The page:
Rob Brown


I moved out to Los Angeles in 2011 to begin graduate work at UCLA and have been loving my experience here. Before my move, I earned a BA in astrophysics from Columbia University in New York City, taught middle school math at a charter school near Park City Utah and was first introduced to bioinformatics research at the University of Michigan.

My research interests focus on leveraging ancestry and population information to perform more powerful and accurate disease studies. In the Pasaniuc lab we have been keenly focused on disease studies in admixed individuals such as African Americans or Latinos. These individuals have genomes that are composed of long ancestry tracts from multiple populations. Through statistical methods that we have developed, we can determine the ancestry of an individual at each position in the genome. Since many diseases have different prevalence in different populations, we can use these differences to better analysis and predict disease causing variants as well as to enhance diagnostic tools for individual medicine.  We have extended the use of population differences to look at rare mendelian traits, many of which have causes that have long eluded researchers. My current work grew out of investigating compound heterozygous causal architectures in monogenic diseases. Current disease models for complex disease are underpowered to find these. We are developing methods to identify compound heterozygotes without having to lose statistical power from the multiple testing burden.

Outside of my academic life, I make full use of the amazing weather and natural resources in and around Los Angeles. While most notably among my friends I live on beautiful two masted sailboat that I restored, I also ride my bike to UCLA everyday, have hiked many of the trails in Santa Monica and Malibu and have spent a good number of days in the wilderness backpacking to the many secluded hot springs in the area. Most recently I got back form a one week trip in the Golden Trout National Forest where I assisted a friend in a study where she was investigating bird populations in burn areas.

Through this blog I wish to share both the interesting aspects of my formal academic work as well as the may interesting thoughts, questions and discoveries about how genomes shapes our lives, communities and planet.



Ashley Cass


I feel like I was probably the only freshman who found my campus career center useful. I couldn’t decide between majoring in pure math or biology, so I took one of those arguably lame personality tests the career center offers. The counselor I met with to go over the results strongly considered I check out the major Computational and Systems Biology, and I loved it – I didn’t HAVE to choose! It turns out that computational methods are vital to understand how life works the way it does. After earning my B.S. and getting some experience in a bioinformatics lab, I began the Ph.D. program in Bioinformatics at UCLA.

I am currently working under Dr. Grace Xiao towards understanding how RNA processing and regulation occurs, specifically RNA degradation. I work to address this question by analyzing different types of sequencing data including Degradome-Seq, CLIP-Seq, and RNA-Seq. Before bioinformatics, it was accepted that RNA was just a messenger between DNA and protein. Now, because of sequencing, we know that it has many roles and variations that help to explain how such a small number of genes can lead to a wide variety of phenotypes. The RNA field is just one example of how bioinformatics has revolutionized the way we think about biology.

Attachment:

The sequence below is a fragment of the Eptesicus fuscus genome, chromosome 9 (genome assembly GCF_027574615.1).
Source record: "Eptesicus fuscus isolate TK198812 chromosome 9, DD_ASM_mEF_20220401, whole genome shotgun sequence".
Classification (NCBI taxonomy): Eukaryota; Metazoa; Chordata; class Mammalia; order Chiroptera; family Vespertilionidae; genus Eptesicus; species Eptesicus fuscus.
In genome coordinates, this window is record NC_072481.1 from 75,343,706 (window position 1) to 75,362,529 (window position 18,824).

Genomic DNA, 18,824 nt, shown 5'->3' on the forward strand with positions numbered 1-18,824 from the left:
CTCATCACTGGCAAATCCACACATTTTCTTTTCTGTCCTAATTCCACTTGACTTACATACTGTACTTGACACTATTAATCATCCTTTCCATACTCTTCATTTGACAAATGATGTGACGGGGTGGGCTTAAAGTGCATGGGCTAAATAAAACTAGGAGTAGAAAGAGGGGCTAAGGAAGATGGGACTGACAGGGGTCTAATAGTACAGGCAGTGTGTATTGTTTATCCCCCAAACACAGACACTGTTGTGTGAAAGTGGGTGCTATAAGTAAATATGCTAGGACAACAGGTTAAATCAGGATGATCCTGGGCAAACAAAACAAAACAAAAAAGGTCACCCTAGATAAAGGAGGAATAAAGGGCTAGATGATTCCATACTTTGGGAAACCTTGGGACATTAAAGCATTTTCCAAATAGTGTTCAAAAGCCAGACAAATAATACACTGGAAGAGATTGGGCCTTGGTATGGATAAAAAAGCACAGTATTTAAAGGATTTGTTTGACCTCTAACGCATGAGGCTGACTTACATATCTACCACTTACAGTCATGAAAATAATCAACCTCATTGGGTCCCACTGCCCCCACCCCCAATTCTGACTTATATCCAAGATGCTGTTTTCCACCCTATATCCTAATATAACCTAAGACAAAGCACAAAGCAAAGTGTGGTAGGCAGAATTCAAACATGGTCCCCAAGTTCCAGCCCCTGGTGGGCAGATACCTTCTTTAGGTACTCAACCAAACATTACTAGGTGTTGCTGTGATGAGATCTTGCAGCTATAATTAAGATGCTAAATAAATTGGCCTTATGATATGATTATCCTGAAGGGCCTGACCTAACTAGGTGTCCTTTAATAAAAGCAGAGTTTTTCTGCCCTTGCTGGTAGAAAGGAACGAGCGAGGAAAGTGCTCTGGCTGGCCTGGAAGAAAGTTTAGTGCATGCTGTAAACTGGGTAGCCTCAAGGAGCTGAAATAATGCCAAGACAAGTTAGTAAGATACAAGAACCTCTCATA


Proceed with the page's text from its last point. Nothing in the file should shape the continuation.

I am excited to write for this blog. Reading scientific journals about cutting edge research is important, but I think it is also important (and fun) to start conversations about current topics openly, casually, and in English so that scientists and non-scientists alike can contribute.



Aliz R. Rao


I first got interested in genetics in middle school, when I got my first taste of Punnett squares and thought they are fun in the way logic puzzles are. I later re-discovered genetics in college, at UCLA, where I finally majored in Computational and Systems Biology with a specialization in Bioinformatics. I chose the field because it was the perfect way to merge my love for biology, and my other passion: programming. Currently, I am a Bioinformatics Ph.D. candidate in Dr. Stan Nelson’s lab. Our lab is involved in sequencing the exomes of individuals with rare genetic diseases or complex disorders, in hopes that we can identify the genetic mutations responsible for causing disease. In my research, I collaborate with clinicians and try to identify variants that may contribute to complex diseases such as bipolar disorder and autism. In addition, I look for patterns in the variation found in normal, healthy individuals. Knowing what normal variation looks like will help us determine which variants to filter out when looking for disease-causing variants.

Outside the lab, I spend much of my time doing DIY projects around the house or going outdoors, jogging, hiking, or backacking. I dabble in various genres of dance, and love to travel all over the world.

I hope that by contributing to Talking Genomes, I can be of help to those trying to enter the field of bioinformatics. It’s such a new and rapidly growing field, that I meet many who have heard of it want to learn more, but have no idea where to start. Here, I hope I can offer some insight to those readers, as well as share interesting experiences from the life of a Bioinformatics Ph.D. student.


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